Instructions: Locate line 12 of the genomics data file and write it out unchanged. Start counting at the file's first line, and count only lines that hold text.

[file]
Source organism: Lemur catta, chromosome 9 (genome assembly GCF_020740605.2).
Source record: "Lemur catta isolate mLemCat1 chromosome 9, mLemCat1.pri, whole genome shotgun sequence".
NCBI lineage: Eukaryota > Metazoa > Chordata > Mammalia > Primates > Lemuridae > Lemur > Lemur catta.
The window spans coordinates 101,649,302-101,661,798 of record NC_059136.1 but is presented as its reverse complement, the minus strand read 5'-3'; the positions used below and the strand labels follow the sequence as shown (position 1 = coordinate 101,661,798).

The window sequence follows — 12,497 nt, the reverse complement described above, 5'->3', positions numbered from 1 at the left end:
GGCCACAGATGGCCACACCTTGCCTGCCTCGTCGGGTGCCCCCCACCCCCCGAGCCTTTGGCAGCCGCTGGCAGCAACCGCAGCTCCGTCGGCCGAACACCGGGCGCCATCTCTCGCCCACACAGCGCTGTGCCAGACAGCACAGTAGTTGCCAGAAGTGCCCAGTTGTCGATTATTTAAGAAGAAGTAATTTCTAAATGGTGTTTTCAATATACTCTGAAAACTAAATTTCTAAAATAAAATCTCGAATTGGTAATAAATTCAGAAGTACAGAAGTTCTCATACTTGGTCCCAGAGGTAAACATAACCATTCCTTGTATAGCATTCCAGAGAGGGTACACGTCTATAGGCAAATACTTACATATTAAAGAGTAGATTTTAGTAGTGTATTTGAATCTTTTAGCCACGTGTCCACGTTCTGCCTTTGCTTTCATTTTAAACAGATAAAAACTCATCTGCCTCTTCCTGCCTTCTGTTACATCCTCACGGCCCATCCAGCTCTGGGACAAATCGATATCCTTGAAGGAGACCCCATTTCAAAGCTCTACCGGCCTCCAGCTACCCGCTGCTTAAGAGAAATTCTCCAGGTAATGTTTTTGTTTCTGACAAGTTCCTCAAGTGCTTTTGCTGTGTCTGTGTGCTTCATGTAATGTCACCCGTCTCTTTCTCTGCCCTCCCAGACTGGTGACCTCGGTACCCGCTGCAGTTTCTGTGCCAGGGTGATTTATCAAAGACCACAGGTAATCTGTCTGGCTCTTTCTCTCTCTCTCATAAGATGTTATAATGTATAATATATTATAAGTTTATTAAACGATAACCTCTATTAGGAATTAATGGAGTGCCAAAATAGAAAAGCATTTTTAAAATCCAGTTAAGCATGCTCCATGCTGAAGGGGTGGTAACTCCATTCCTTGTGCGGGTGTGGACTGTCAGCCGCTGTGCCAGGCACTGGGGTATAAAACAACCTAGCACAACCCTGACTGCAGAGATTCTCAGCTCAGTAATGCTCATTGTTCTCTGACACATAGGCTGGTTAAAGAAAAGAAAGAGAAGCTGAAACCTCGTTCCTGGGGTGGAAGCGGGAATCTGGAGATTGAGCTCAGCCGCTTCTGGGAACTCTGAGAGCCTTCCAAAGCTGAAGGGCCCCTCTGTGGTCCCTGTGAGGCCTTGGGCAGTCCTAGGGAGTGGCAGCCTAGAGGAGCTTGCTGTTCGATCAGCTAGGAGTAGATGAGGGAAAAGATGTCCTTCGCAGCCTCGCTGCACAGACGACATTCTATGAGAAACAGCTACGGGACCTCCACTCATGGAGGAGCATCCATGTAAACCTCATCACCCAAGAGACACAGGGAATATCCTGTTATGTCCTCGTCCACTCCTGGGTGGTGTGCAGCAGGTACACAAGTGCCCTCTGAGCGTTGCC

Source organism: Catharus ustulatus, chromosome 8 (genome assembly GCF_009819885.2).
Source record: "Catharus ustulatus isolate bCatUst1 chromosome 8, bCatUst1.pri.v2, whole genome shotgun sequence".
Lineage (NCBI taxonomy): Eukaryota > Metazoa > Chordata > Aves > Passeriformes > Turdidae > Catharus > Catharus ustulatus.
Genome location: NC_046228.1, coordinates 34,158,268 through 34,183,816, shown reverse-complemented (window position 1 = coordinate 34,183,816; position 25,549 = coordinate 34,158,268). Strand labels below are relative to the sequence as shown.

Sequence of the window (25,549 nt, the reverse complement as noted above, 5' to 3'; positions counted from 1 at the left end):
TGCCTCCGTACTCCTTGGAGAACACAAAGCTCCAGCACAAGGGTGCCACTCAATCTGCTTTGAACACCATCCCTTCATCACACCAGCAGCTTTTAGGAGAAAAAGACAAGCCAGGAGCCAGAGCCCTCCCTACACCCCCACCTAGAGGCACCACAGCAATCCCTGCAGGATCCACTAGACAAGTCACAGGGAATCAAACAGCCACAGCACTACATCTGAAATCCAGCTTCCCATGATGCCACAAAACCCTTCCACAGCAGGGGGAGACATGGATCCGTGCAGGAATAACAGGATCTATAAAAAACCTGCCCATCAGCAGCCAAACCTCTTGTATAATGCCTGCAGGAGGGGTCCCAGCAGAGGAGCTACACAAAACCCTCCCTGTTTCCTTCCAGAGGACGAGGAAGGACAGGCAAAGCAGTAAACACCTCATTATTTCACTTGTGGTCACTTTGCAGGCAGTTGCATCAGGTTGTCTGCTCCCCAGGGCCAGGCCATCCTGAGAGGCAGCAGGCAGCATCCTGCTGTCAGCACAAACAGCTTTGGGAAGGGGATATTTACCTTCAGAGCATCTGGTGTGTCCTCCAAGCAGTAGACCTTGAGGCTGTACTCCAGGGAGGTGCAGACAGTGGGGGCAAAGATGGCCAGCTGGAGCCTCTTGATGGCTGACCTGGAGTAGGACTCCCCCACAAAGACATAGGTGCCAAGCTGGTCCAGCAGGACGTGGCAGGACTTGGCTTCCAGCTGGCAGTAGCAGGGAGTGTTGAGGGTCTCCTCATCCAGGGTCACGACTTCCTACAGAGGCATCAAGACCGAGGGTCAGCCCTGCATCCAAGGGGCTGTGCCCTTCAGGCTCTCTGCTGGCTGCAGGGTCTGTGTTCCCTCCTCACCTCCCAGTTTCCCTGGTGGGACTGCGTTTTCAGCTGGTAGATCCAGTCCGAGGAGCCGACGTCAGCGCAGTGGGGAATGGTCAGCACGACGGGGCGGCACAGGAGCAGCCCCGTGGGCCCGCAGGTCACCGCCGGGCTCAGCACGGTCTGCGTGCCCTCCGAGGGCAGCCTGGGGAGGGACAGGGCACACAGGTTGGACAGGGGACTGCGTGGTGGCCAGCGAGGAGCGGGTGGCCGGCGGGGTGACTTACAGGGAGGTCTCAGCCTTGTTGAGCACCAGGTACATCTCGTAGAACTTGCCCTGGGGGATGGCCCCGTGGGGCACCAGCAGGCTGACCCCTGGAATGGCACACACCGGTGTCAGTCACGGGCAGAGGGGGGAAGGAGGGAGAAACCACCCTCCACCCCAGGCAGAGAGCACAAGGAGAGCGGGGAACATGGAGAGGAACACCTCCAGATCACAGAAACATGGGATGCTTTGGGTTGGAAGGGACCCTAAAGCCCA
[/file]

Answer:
TGCCTCCGTACTCCTTGGAGAACACAAAGCTCCAGCACAAGGGTGCCACTCAATCTGCTTTGAACACCATCCCTTCATCACACCAGCAGCTTTTAGGAGAAAAAGACAAGCCAGGAGCCAGAGCCCTCCCTACACCCCCACCTAGAGGCACCACAGCAATCCCTGCAGGATCCACTAGACAAGTCACAGGGAATCAAACAGCCACAGCACTACATCTGAAATCCAGCTTCCCATGATGCCACAAAACCCTTCCACAGCAGGGGGAGACATGGATCCGTGCAGGAATAACAGGATCTATAAAAAACCTGCCCATCAGCAGCCAAACCTCTTGTATAATGCCTGCAGGAGGGGTCCCAGCAGAGGAGCTACACAAAACCCTCCCTGTTTCCTTCCAGAGGACGAGGAAGGACAGGCAAAGCAGTAAACACCTCATTATTTCACTTGTGGTCACTTTGCAGGCAGTTGCATCAGGTTGTCTGCTCCCCAGGGCCAGGCCATCCTGAGAGGCAGCAGGCAGCATCCTGCTGTCAGCACAAACAGCTTTGGGAAGGGGATATTTACCTTCAGAGCATCTGGTGTGTCCTCCAAGCAGTAGACCTTGAGGCTGTACTCCAGGGAGGTGCAGACAGTGGGGGCAAAGATGGCCAGCTGGAGCCTCTTGATGGCTGACCTGGAGTAGGACTCCCCCACAAAGACATAGGTGCCAAGCTGGTCCAGCAGGACGTGGCAGGACTTGGCTTCCAGCTGGCAGTAGCAGGGAGTGTTGAGGGTCTCCTCATCCAGGGTCACGACTTCCTACAGAGGCATCAAGACCGAGGGTCAGCCCTGCATCCAAGGGGCTGTGCCCTTCAGGCTCTCTGCTGGCTGCAGGGTCTGTGTTCCCTCCTCACCTCCCAGTTTCCCTGGTGGGACTGCGTTTTCAGCTGGTAGATCCAGTCCGAGGAGCCGACGTCAGCGCAGTGGGGAATGGTCAGCACGACGGGGCGGCACAGGAGCAGCCCCGTGGGCCCGCAGGTCACCGCCGGGCTCAGCACGGTCTGCGTGCCCTCCGAGGGCAGCCTGGGGAGGGACAGGGCACACAGGTTGGACAGGGGACTGCGTGGTGGCCAGCGAGGAGCGGGTGGCCGGCGGGGTGACTTACAGGGAGGTCTCAGCCTTGTTGAGCACCAGGTACATCTCGTAGAACTTGCCCTGGGGGATGGCCCCGTGGGGCACCAGCAGGCTGACCCCTGGAATGGCACACACCGGTGTCAGTCACGGGCAGAGGGGGGAAGGAGGGAGAAACCACCCTCCACCCCAGGCAGAGAGCACAAGGAGAGCGGGGAACATGGAGAGGAACACCTCCAGATCACAGAAACATGGGATGCTTTGGGTTGGAAGGGACCCTAAAGCCCA